Is the Game Business Doomed?

Is the Game Business Doomed?

The gold standard in the games industry is currently the AAA blockbuster console title. An investment of perhaps $10-20 million or even more from a big publisher on a big team over a couple of years are required to make these offerings. And the global marketing costs run into the millions as well. The result are games like Call of Duty: Modern Warfare 2, Grand Theft Auto IV, Halo 3 and Assassin’s Creed 2: Well-crafted global best sellers. And they can make a lot of money. But often they don’t.

It could be argued that these games are actually a big part of what is wrong with the games industry:

  • They use up a disproportionate amount of the available development talent and finance.
  • They hold the focus of the media when, in fact, there is a lot more going on that doesn’t get the press attention that it deserves.
  • They usually only appeal to a narrow demographic, thwarting the wider acceptance of gaming.
  • They are usually difficult, inaccessible, for a non gamer to get into.
  • Their genres and subject material are usually limited and intellectually and emotionally stunted. (Let’s make another alien shooting game.)
  • They are far, far too expensive for customers to buy. This is a factor of their high development costs, their limited appeal, their high risk and the large slice the platform holders take out of each one. Most games would still be too expensive at half the price.
  • They use the limited distribution model of cardboard and plastic.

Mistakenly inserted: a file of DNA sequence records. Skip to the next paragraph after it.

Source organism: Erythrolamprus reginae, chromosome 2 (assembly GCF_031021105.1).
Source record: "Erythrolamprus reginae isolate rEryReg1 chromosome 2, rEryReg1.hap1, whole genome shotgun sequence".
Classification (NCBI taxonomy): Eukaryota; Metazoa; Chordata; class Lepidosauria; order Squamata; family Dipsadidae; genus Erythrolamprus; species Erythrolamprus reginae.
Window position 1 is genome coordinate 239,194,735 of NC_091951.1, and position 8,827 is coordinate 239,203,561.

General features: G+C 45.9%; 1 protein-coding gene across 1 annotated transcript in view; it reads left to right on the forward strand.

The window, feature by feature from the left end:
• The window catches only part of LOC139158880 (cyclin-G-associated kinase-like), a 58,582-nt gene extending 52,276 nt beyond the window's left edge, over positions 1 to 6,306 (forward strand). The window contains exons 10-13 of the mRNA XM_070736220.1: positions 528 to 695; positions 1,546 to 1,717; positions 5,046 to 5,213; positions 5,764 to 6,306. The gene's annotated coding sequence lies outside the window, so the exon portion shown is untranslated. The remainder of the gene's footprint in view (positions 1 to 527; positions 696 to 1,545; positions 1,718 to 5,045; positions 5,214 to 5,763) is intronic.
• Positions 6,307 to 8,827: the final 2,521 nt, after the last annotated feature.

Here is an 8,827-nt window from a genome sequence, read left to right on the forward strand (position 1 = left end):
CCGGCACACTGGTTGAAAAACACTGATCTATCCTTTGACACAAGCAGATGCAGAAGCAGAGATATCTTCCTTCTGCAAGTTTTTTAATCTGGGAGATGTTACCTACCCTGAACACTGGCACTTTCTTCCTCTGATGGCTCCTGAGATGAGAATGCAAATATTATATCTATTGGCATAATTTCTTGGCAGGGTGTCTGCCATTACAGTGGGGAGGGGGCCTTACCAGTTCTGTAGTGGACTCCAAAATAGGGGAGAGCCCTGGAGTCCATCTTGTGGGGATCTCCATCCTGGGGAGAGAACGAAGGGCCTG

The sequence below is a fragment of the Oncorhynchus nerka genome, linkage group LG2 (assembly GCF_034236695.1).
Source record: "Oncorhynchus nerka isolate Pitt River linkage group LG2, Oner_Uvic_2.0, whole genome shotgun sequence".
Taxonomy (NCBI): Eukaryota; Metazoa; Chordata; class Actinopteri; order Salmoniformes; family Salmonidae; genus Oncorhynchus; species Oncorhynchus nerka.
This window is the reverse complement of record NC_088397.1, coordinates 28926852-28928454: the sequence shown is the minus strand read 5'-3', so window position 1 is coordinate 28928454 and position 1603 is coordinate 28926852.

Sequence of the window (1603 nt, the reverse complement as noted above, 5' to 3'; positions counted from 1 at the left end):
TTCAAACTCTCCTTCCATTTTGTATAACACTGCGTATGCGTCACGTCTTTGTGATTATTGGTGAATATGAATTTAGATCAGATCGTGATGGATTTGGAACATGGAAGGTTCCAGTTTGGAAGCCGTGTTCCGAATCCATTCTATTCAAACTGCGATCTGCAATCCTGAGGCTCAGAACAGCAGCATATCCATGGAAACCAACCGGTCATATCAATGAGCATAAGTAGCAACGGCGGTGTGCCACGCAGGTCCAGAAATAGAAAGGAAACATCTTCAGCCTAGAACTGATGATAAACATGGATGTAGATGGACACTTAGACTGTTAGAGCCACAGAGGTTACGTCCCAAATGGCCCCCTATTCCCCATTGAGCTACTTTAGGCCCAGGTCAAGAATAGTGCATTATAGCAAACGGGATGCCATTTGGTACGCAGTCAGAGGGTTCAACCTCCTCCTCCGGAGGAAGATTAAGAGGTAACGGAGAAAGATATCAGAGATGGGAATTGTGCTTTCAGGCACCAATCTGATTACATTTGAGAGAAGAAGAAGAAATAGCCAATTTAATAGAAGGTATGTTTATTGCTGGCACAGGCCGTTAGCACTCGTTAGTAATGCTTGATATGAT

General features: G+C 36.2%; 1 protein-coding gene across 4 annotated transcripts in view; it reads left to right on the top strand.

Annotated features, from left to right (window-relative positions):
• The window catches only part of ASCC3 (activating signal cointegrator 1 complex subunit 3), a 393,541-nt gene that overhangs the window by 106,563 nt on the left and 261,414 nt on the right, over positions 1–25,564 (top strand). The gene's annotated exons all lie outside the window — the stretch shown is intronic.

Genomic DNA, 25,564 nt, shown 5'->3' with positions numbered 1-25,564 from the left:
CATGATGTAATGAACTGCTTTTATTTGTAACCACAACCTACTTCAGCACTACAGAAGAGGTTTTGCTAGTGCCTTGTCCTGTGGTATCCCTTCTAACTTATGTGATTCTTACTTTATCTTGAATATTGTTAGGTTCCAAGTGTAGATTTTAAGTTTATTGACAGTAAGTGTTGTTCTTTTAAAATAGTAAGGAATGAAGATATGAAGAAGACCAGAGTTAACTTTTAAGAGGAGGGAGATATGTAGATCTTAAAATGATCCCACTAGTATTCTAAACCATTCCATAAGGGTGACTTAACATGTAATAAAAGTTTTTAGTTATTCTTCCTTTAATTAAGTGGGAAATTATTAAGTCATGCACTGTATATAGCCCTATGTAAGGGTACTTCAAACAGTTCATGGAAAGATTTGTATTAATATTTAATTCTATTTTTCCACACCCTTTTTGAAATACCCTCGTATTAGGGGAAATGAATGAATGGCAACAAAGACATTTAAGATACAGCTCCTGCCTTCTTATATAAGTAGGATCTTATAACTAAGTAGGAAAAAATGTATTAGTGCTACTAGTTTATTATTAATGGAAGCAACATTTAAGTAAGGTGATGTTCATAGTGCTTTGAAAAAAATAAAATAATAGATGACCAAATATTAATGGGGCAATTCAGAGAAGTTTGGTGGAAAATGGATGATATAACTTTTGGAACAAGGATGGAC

• Usually they have no room for user generated and/or episodic content.

But now the winds of change are blowing through the industry, courtesy of Nintendo, casual gaming, free MMOs, handhelds, social networking. All of these and more are changing the way the public looks at games. And the industry, eventually, will have to follow the customer.

Quite simply, a publisher will find that they can get a better return with less risk by not doing traditional AAA blockbusters. They will see that they can use their finance and development resources in ways that are better for their business.

The film industry learned this a long, long time ago. If you are going to invest a lot of money in a film make sure it appeals to a very wide audience. Don’t spend the big money on art house movies. We will follow suit and the current generation of AAA titles will be looked back at as an anomalous growing pain of the video gaming industry.

And less aliens will be shot.

Editor’s Note: To read more articles by Bruce Everiss, click here. He can also be found at

About Bruce Everiss
Bruce Everiss founded early computer store Microdigital before becoming a director of Imagine Software in the ’80s. He’s marketed #1 games at Codemasters, ran hundreds of computer fairs and consulted for many publishers, plus runs online artist community


  1. Bjorn Larsson

    I absolutely agree!

  2. Exactly what I nedeed.

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